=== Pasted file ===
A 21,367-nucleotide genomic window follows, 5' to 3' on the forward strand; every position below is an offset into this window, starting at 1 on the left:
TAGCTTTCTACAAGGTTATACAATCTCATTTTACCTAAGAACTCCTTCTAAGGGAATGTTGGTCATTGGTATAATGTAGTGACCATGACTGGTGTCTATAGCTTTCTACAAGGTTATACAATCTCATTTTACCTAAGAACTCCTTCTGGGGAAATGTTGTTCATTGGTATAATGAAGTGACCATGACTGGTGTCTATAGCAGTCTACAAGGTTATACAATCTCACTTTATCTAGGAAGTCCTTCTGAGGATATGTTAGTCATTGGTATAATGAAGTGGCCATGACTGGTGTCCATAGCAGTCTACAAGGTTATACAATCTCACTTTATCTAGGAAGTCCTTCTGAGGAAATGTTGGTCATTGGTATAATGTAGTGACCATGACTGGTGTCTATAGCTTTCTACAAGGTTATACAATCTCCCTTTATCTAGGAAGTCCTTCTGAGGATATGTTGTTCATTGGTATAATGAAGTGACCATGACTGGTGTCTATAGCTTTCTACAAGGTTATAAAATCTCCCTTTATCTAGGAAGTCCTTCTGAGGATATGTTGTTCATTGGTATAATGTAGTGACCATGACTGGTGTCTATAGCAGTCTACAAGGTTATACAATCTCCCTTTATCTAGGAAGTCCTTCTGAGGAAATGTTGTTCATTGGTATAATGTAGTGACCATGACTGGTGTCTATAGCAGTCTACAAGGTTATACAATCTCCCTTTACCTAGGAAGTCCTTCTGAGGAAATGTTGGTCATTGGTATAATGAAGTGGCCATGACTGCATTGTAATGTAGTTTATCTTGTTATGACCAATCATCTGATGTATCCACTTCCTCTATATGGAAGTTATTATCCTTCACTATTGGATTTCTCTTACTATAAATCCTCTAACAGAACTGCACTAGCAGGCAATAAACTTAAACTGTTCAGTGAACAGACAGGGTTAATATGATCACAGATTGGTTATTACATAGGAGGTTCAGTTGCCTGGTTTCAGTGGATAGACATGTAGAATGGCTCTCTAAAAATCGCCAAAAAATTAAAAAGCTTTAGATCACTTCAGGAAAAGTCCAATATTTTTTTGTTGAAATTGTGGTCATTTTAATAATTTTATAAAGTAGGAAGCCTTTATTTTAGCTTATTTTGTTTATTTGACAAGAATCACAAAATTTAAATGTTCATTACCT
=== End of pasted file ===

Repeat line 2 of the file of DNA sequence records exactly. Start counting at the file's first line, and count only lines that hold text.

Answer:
TAGCTTTCTACAAGGTTATACAATCTCATTTTACCTAAGAACTCCTTCTAAGGGAATGTTGGTCATTGGTATAATGTAGTGACCATGACTGGTGTCTATAGCTTTCTACAAGGTTATACAATCTCATTTTACCTAAGAACTCCTTCTGGGGAAATGTTGTTCATTGGTATAATGAAGTGACCATGACTGGTGTCTATAGCAGTCTACAAGGTTATACAATCTCACTTTATCTAGGAAGTCCTTCTGAGGATATGTTAGTCATTGGTATAATGAAGTGGCCATGACTGGTGTCCATAGCAGTCTACAAGGTTATACAATCTCACTTTATCTAGGAAGTCCTTCTGAGGAAATGTTGGTCATTGGTATAATGTAGTGACCATGACTGGTGTCTATAGCTTTCTACAAGGTTATACAATCTCCCTTTATCTAGGAAGTCCTTCTGAGGATATGTTGTTCATTGGTATAATGAAGTGACCATGACTGGTGTCTATAGCTTTCTACAAGGTTATAAAATCTCCCTTTATCTAGGAAGTCCTTCTGAGGATATGTTGTTCATTGGTATAATGTAGTGACCATGACTGGTGTCTATAGCAGTCTACAAGGTTATACAATCTCCCTTTATCTAGGAAGTCCTTCTGAGGAAATGTTGTTCATTGGTATAATGTAGTGACCATGACTGGTGTCTATAGCAGTCTACAAGGTTATACAATCTCCCTTTACCTAGGAAGTCCTTCTGAGGAAATGTTGGTCATTGGTATAATGAAGTGGCCATGACTGCATTGTAATGTAGTTTATCTTGTTATGACCAATCATCTGATGTATCCACTTCCTCTATATGGAAGTTATTATCCTTCACTATTGGATTTCTCTTACTATAAATCCTCTAACAGAACTGCACTAGCAGGCAATAAACTTAAACTGTTCAGTGAACAGACAGGGTTAATATGATCACAGATTGGTTATTACATAGGAGGTTCAGTTGCCTGGTTTCAGTGGATAGACATGTAGAATGGCTCTCTAAAAATCGCCAAAAAATTAAAAAGCTTTAGATCACTTCAGGAAAAGTCCAATATTTTTTTGTTGAAATTGTGGTCATTTTAATAATTTTATAAAGTAGGAAGCCTTTATTTTAGCTTATTTTGTTTATTTGACAAGAATCACAAAATTTAAATGTTCATTACCT